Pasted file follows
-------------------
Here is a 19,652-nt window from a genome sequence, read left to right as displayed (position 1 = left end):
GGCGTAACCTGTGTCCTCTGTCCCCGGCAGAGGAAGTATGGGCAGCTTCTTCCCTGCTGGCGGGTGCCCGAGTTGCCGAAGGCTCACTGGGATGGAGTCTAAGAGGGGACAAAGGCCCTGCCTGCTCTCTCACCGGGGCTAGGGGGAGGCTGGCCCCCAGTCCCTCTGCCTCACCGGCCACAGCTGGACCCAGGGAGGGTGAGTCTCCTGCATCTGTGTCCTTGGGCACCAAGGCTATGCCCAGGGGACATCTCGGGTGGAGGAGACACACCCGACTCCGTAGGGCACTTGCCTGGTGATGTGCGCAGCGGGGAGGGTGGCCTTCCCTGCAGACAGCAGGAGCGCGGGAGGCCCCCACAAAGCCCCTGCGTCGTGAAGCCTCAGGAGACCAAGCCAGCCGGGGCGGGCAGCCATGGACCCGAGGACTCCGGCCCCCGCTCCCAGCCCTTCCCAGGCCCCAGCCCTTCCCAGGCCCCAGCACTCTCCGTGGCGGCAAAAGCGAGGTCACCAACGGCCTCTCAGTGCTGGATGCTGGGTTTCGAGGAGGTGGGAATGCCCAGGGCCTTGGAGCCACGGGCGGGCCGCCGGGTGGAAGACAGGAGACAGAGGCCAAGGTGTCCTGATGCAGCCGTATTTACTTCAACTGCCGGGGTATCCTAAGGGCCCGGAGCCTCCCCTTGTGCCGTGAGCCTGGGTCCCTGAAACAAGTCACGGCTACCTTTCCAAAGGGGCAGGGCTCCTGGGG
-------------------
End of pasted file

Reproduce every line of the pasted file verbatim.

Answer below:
Here is a 19,652-nt window from a genome sequence, read left to right as displayed (position 1 = left end):
GGCGTAACCTGTGTCCTCTGTCCCCGGCAGAGGAAGTATGGGCAGCTTCTTCCCTGCTGGCGGGTGCCCGAGTTGCCGAAGGCTCACTGGGATGGAGTCTAAGAGGGGACAAAGGCCCTGCCTGCTCTCTCACCGGGGCTAGGGGGAGGCTGGCCCCCAGTCCCTCTGCCTCACCGGCCACAGCTGGACCCAGGGAGGGTGAGTCTCCTGCATCTGTGTCCTTGGGCACCAAGGCTATGCCCAGGGGACATCTCGGGTGGAGGAGACACACCCGACTCCGTAGGGCACTTGCCTGGTGATGTGCGCAGCGGGGAGGGTGGCCTTCCCTGCAGACAGCAGGAGCGCGGGAGGCCCCCACAAAGCCCCTGCGTCGTGAAGCCTCAGGAGACCAAGCCAGCCGGGGCGGGCAGCCATGGACCCGAGGACTCCGGCCCCCGCTCCCAGCCCTTCCCAGGCCCCAGCCCTTCCCAGGCCCCAGCACTCTCCGTGGCGGCAAAAGCGAGGTCACCAACGGCCTCTCAGTGCTGGATGCTGGGTTTCGAGGAGGTGGGAATGCCCAGGGCCTTGGAGCCACGGGCGGGCCGCCGGGTGGAAGACAGGAGACAGAGGCCAAGGTGTCCTGATGCAGCCGTATTTACTTCAACTGCCGGGGTATCCTAAGGGCCCGGAGCCTCCCCTTGTGCCGTGAGCCTGGGTCCCTGAAACAAGTCACGGCTACCTTTCCAAAGGGGCAGGGCTCCTGGGG